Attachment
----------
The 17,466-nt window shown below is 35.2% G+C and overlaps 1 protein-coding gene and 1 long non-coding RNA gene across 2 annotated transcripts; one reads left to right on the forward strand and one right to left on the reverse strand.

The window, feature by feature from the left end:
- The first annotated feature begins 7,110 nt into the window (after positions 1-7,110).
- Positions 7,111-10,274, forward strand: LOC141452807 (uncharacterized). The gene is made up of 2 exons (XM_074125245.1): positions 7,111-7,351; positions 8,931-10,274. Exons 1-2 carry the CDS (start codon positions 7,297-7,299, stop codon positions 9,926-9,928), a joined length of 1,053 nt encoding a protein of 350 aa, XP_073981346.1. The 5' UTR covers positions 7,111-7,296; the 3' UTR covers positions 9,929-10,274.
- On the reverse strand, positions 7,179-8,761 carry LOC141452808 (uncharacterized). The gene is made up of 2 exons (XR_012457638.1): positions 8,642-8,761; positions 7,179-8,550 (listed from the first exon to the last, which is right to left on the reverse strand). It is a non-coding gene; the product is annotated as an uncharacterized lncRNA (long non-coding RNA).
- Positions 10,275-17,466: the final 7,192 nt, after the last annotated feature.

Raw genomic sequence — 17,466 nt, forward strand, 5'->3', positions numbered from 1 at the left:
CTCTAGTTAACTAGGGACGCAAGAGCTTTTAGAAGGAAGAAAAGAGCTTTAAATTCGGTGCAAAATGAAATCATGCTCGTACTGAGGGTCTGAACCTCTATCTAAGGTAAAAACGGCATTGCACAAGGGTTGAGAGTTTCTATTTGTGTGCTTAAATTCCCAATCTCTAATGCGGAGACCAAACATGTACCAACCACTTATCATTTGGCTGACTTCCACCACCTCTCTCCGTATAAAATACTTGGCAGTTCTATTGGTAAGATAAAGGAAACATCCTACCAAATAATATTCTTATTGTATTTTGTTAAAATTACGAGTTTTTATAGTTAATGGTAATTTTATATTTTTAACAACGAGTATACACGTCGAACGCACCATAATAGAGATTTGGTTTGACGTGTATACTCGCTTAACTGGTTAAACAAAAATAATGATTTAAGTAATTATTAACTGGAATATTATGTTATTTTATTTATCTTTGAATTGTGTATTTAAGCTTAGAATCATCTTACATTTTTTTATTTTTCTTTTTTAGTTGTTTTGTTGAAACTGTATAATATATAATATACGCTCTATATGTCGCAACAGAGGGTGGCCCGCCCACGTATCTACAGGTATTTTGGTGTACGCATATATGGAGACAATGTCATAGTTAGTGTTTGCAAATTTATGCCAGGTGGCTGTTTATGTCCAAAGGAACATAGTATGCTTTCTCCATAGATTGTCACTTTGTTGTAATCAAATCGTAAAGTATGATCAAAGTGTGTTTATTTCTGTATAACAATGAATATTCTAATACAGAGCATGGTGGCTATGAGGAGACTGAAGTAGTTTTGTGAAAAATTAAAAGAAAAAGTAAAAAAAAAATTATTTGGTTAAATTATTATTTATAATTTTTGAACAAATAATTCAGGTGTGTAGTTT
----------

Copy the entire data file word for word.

The 17,466-nt window shown below is 35.2% G+C and overlaps 1 protein-coding gene and 1 long non-coding RNA gene across 2 annotated transcripts; one reads left to right on the forward strand and one right to left on the reverse strand.

The window, feature by feature from the left end:
- The first annotated feature begins 7,110 nt into the window (after positions 1-7,110).
- Positions 7,111-10,274, forward strand: LOC141452807 (uncharacterized). The gene is made up of 2 exons (XM_074125245.1): positions 7,111-7,351; positions 8,931-10,274. Exons 1-2 carry the CDS (start codon positions 7,297-7,299, stop codon positions 9,926-9,928), a joined length of 1,053 nt encoding a protein of 350 aa, XP_073981346.1. The 5' UTR covers positions 7,111-7,296; the 3' UTR covers positions 9,929-10,274.
- On the reverse strand, positions 7,179-8,761 carry LOC141452808 (uncharacterized). The gene is made up of 2 exons (XR_012457638.1): positions 8,642-8,761; positions 7,179-8,550 (listed from the first exon to the last, which is right to left on the reverse strand). It is a non-coding gene; the product is annotated as an uncharacterized lncRNA (long non-coding RNA).
- Positions 10,275-17,466: the final 7,192 nt, after the last annotated feature.

Raw genomic sequence — 17,466 nt, forward strand, 5'->3', positions numbered from 1 at the left:
CTCTAGTTAACTAGGGACGCAAGAGCTTTTAGAAGGAAGAAAAGAGCTTTAAATTCGGTGCAAAATGAAATCATGCTCGTACTGAGGGTCTGAACCTCTATCTAAGGTAAAAACGGCATTGCACAAGGGTTGAGAGTTTCTATTTGTGTGCTTAAATTCCCAATCTCTAATGCGGAGACCAAACATGTACCAACCACTTATCATTTGGCTGACTTCCACCACCTCTCTCCGTATAAAATACTTGGCAGTTCTATTGGTAAGATAAAGGAAACATCCTACCAAATAATATTCTTATTGTATTTTGTTAAAATTACGAGTTTTTATAGTTAATGGTAATTTTATATTTTTAACAACGAGTATACACGTCGAACGCACCATAATAGAGATTTGGTTTGACGTGTATACTCGCTTAACTGGTTAAACAAAAATAATGATTTAAGTAATTATTAACTGGAATATTATGTTATTTTATTTATCTTTGAATTGTGTATTTAAGCTTAGAATCATCTTACATTTTTTTATTTTTCTTTTTTAGTTGTTTTGTTGAAACTGTATAATATATAATATACGCTCTATATGTCGCAACAGAGGGTGGCCCGCCCACGTATCTACAGGTATTTTGGTGTACGCATATATGGAGACAATGTCATAGTTAGTGTTTGCAAATTTATGCCAGGTGGCTGTTTATGTCCAAAGGAACATAGTATGCTTTCTCCATAGATTGTCACTTTGTTGTAATCAAATCGTAAAGTATGATCAAAGTGTGTTTATTTCTGTATAACAATGAATATTCTAATACAGAGCATGGTGGCTATGAGGAGACTGAAGTAGTTTTGTGAAAAATTAAAAGAAAAAGTAAAAAAAAAATTATTTGGTTAAATTATTATTTATAATTTTTGAACAAATAATTCAGGTGTGTAGTTT